Working Class Hero: 40 Jobs in 40 Years

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October 18, 2006

"A working class hero is something to be." ~ John Lennon

The other day, while working aboard an Alaska commercial fishing boat, I mentioned to my fellow crewman that I must have had 20 or 30 different jobs in my lifetime. Dan laughed and suggested I write them all down. After an hour or so, I discovered I'd worked about 40 different jobs. Suddenly a light bulb went off in my head. A sober realization suddenly struck me. I was probably the least successful white guy I knew.

And I was task oriented, not goal oriented.

Now that I'm nearly 60 (57--recent photo), I have no other excuses but to take a good, long look at myself. As the philosopher observed: A life unexamined is not worth living. So I stared at my stubbornness and narrow focus. I may have worked hard but I rarely worked smart. Therein lies the crux of the problem, the flip side to the secret of success, at least success as measured from a money standpoint. Because, in an age of wealth manipulation and specialists, one must specialize in order to succeed.

Yet does happiness lie in either wealth or specialization? To become successful, how much of oneself must an individual swallow to achieve the material objects--new car, fine home, nice clothes, spending cash and sizeable nest egg--that most Americans consider the outward signs of success?

Or does success lie in happiness, in satisfaction, in pride of honest workmanship? Each reader must answer that question; I cannot. The only thing I do know for certain is that I've had a helluva lot of different experiences. The sort of experiences that, if a person continues to do them for very long, become jobs if not careers, rather than experiences.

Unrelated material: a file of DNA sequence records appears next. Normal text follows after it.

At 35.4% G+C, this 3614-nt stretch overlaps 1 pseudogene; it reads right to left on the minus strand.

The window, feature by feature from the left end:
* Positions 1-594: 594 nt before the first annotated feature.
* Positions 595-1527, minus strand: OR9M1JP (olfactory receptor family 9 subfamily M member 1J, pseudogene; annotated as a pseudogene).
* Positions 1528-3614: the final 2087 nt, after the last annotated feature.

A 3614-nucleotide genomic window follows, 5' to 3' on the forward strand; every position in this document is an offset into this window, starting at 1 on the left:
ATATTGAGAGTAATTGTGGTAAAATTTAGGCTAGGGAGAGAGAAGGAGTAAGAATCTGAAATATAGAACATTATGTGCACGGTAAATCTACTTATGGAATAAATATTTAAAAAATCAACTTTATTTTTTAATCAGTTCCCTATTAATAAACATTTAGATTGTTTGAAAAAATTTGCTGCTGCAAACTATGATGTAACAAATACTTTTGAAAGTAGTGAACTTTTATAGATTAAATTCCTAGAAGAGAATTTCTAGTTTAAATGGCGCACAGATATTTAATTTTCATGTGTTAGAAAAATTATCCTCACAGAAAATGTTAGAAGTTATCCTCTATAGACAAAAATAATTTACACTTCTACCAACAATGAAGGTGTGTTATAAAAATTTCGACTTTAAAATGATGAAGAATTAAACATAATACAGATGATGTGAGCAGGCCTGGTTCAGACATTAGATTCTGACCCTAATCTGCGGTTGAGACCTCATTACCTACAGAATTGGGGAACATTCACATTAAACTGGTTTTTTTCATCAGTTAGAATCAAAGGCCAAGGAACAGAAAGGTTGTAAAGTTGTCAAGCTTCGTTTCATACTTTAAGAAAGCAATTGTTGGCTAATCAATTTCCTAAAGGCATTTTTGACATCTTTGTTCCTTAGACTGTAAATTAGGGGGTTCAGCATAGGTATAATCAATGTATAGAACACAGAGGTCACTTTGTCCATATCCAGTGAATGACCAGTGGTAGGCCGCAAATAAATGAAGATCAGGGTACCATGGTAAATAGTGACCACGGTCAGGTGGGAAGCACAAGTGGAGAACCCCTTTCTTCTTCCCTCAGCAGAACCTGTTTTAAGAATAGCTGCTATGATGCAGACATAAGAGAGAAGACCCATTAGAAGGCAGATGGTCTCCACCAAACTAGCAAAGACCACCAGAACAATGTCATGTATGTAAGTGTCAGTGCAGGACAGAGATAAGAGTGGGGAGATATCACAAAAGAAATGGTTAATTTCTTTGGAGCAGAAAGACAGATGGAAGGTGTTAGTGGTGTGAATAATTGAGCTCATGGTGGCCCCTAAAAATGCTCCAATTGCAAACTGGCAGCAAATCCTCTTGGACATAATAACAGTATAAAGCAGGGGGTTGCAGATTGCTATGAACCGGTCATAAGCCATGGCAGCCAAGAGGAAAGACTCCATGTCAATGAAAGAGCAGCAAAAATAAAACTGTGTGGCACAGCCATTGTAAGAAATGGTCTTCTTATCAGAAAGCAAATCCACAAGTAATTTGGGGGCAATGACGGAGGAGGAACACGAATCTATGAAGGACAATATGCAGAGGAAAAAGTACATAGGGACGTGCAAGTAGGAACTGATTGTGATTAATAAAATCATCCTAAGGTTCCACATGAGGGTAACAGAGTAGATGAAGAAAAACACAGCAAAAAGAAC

Did some American educator invent that word? Careers, rather than learning for the love of knowledge, are the cornerstone of every school and university in America . A professional career is greatly desired, we are told. Status and respect, not to mention wealth, often follow those who chose a "good career." Years ago I used to browse the personal ads in the newspaper looking for romance. This was years before Internet dating. Lots of women sought a "professional male" with a good career. The phrase, professional male, always made me grin. I was an amateur male, then and now. No amount of faking would hide that distinction.

Thoreau wrote, in Economy: "But men labor under a mistake. The better part of the man is soon plowed into the soil for compost. By a seeming fate, commonly called necessity, they are employed, as it says in an old book, laying up treasures which moth and rust will corrupt and thieves break through and steal. It is a fool's life, as they will find when they get to the end of it, if not before."

"One may almost doubt if the wisest man has learned anything of absolute value by living," Thoreau continued. "Practically, the old have no very important advice to give the young, their own experience has been so partial, and their lives have been such miserable failures, for private reasons, as they must believe; and it may be that they have some faith left which belies that experience, and they are only less young than they were. I have lived some thirty years on this planet, and I have yet to hear the first syllable of valuable or even earnest advice from my seniors. They have told me nothing, and probably cannot tell me anything to the purpose. Here is life, an experiment to a great extent untried by me; but it does not avail me that they have tried it. If I have any experience which I think valuable, I am sure to reflect that this my Mentors said nothing about."